Lessons: Ezekiel 37:1-14, 1 John 5:4-10, John 20:19-31
Hymns: LSB 614, 459, 468, 470, 471, 464
Grace, mercy, and peace to you from God our Father and our Lord and Savior, Jesus Christ. Amen.
Permit me to begin today not with the first day of the week on Easter like our Gospel does, but with the first day of Creation. As God’s Word says, “In the beginning, God created the Heavens and the Earth” (Gen. 1:1). He created the world in just six days, forming out of nothing everything that exists simply by speaking. That is simply remarkable. The voice of God can bring into being all things. Many have desired to wish or talk their way into obtaining things. But God formed out of nothing the universe and all that it is in by His voice!
As you are well aware, the Creation account is widely disputed. Many figure there’s too much evidence for an old Earth or for evolutionary processes that ultimately resulted in man.
For those who doubt Genesis 1-2, remember Jesus attests to Creation. Even before carbon dating and evolutionary theories were invented, some have questioned the Biblical record. Five hundred years ago, Dr. Martin Luther offered some wise words to those who doubt, writing, “When Moses writes that God created heaven and earth and whatever is in them in six days, then let this period continue to have been six days, and do not venture to devise any comment according to which six days were one day. But if you cannot understand how this could have been done in six days, then grant the Holy Spirit the honor of being more learned than you are. For you are to deal with Scripture in such a way that you bear in mind that God Himself says what is written. But since God is speaking, it is not fitting for you wantonly to turn His Word in the direction you wish to go” (What Luther Says, p. 93).
On the first day of the week, the day we now call Sunday, God said, “Let there be light.” And there was light. On the sixth day, Friday, God made man in a remarkable departure from His usual practice of creating by speaking. He formed the dust of the ground, and breathed into his nostrils the breath of life, and man became a living being. He then said it is not good for Adam to be alone, so He caused a deep sleep to fall on Adam. God took one of Adam’s ribs and built it into a woman. Adam was filled with joy.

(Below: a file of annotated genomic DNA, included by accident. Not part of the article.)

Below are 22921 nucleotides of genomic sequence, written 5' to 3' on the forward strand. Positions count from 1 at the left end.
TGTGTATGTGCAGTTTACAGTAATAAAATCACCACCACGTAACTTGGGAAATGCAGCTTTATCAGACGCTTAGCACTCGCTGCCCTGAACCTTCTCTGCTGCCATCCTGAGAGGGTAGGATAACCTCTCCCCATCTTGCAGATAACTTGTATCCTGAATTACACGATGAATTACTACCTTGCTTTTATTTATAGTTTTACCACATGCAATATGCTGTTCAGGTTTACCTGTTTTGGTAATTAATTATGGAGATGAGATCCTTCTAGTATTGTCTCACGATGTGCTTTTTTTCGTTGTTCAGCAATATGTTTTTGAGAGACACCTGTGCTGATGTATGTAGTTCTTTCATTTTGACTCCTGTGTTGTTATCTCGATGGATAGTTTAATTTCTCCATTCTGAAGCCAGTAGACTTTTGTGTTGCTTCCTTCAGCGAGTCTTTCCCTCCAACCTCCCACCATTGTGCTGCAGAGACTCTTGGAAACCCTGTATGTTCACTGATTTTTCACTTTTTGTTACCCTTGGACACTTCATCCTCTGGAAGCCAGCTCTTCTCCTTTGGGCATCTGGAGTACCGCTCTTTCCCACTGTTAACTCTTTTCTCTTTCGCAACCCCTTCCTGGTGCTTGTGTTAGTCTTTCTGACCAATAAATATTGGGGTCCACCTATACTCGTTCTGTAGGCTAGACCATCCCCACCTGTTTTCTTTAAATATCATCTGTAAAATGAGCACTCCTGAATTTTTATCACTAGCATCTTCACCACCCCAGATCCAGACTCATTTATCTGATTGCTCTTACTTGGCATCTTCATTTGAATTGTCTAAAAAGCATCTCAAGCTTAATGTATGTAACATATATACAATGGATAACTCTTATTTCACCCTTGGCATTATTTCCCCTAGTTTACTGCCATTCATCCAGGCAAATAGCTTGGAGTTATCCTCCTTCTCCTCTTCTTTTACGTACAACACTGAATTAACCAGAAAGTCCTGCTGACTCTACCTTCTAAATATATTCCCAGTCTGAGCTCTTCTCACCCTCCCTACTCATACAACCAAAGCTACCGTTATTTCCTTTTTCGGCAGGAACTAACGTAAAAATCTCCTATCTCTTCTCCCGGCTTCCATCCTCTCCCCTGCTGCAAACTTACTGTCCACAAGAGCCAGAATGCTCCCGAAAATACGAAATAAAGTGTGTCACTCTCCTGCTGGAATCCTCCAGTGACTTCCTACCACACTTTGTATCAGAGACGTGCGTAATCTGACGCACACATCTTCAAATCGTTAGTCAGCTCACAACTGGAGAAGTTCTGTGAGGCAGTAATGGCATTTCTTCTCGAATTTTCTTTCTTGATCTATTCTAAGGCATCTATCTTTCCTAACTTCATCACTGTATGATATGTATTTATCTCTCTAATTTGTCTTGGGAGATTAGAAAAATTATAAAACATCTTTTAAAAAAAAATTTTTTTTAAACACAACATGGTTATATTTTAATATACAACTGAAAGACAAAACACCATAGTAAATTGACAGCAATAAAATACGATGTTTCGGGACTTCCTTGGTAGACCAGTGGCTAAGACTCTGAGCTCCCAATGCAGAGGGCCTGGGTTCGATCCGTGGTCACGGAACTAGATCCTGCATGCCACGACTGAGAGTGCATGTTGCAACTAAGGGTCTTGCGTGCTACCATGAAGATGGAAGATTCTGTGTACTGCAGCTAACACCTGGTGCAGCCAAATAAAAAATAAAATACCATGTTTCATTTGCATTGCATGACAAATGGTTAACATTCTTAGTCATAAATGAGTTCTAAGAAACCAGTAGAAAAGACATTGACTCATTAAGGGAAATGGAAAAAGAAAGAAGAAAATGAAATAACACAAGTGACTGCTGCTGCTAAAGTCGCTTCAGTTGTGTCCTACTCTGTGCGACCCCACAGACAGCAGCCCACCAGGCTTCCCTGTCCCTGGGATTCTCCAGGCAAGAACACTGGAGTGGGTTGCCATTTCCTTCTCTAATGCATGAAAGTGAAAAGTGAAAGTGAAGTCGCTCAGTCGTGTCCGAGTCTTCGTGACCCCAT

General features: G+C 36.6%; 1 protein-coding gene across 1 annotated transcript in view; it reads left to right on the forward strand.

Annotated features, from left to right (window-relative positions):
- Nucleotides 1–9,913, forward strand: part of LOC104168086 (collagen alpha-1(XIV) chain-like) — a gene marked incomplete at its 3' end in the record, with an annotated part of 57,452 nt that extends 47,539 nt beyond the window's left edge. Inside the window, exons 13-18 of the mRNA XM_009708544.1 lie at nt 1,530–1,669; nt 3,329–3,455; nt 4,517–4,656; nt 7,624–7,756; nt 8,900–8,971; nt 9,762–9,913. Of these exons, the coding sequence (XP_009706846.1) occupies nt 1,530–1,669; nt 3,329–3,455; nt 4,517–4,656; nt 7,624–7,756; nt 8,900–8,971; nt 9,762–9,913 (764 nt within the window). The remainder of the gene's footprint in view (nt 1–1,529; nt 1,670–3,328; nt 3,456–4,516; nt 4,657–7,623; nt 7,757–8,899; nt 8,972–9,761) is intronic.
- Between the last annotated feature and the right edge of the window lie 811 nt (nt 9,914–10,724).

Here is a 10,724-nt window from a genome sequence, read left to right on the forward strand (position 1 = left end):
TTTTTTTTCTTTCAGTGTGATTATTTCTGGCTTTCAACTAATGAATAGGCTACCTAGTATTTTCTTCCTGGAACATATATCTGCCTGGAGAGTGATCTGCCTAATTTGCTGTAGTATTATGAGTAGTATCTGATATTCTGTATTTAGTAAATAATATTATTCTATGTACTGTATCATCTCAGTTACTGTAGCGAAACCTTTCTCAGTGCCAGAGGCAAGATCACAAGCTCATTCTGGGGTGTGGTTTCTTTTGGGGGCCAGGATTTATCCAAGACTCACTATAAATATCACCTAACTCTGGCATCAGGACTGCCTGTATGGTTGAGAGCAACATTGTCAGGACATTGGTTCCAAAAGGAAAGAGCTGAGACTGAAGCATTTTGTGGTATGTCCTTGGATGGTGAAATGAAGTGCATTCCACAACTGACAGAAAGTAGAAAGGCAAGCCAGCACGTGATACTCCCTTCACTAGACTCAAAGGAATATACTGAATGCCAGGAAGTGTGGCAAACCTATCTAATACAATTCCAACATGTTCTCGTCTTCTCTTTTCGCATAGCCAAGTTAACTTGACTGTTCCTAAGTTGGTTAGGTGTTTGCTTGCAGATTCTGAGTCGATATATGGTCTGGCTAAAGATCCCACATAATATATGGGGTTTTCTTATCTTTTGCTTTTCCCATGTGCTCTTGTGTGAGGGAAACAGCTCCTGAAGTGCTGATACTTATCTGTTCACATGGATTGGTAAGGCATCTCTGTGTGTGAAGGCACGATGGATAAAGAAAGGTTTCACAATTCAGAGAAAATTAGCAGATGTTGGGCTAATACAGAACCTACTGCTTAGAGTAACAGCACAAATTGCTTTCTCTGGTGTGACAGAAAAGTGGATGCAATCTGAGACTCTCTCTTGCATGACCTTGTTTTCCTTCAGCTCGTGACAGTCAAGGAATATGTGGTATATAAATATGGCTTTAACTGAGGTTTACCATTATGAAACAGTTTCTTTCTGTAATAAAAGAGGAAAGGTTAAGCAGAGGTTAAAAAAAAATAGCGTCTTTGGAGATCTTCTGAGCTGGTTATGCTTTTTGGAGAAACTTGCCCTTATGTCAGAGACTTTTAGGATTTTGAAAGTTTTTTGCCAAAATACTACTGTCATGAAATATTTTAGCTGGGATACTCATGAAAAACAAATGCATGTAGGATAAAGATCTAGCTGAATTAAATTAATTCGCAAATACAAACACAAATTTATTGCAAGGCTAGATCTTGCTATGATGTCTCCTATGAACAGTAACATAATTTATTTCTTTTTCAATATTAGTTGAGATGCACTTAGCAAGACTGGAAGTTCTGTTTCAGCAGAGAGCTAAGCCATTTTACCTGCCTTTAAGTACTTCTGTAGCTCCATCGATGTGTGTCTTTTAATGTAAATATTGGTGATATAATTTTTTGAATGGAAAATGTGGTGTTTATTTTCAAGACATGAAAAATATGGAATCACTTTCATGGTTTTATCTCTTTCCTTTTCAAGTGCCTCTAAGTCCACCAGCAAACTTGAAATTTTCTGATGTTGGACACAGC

On the seventh day, God rested. God set the pattern for His people through His work of Creation. Throughout the Old Testament, the last day of the week—the seventh day—was to be a Sabbath Day—a day of rest for His people. This allowed God’s people to set aside time to listen to the life-giving, lifesaving, Word of God.
When Eve did not listen to the Word, but instead listened to Satan and her own senses, she sinned and Adam along with her. They brought the world into sin. Despite their rebellion, God promised to take their sins away through her Seed.
God fulfilled His promise on Good Friday. Jesus, through the shedding of His innocent Blood as He bore the world’s sin in His Body, redeemed all mankind. He paid for the sins of the entire world through His sacrificial death.
Just as God created man on the sixth day of the week, so He redeemed man on the sixth day of the week. And just as God rested on the seventh day of Creation, so the Body of our Lord Jesus Christ rested in the tomb on the seventh day of the week—Holy Saturday.
On the next day—the eighth day—or the beginning of a new week, Jesus, the Lord of Life, rose triumphantly from the grave, just as He said He would and just as the Scriptures had prophesied. The Word of God is proven, yet again, to be true. God’s Word does not fail, nor does God tell lies in His Word.
That evening, still the first day of our Lord’s resurrection, the disciples were hiding behind locked doors for fear of the Jews. The reports were coming in: Jesus is risen. Some had already seen Him. Others heard the report from an angel.
It should have been no real surprise. After all, Jesus said He would rise. But, as I said last Sunday, it was hard for them to unsee what they had seen. Last week, we heard of the women who wanted to give Jesus a proper burial on Sunday morning. Once they learned from the angel Jesus is risen, they were too afraid to say anything. Also last week, I must admit that I stumbled a little during the prayers of the Church. Here’s why: in preparing for the service, I used the prayers written by our church body for Easter Sunday. I noticed something that I wanted to change, but quickly forgot and had to edit one prayer on the fly during the service. The prayer asked for greater faith than the women. I didn’t like that, because it wasn’t just the women who were afraid or troubled by hearing of the resurrection account. Today we heard the men Jesus raised up to be Apostles are also afraid. And Thomas doubted. After all, if the Jews were willing to put Jesus on a false trial and nail Him to a tree, what will they do to His followers? They didn’t want to endure the same things Jesus went through.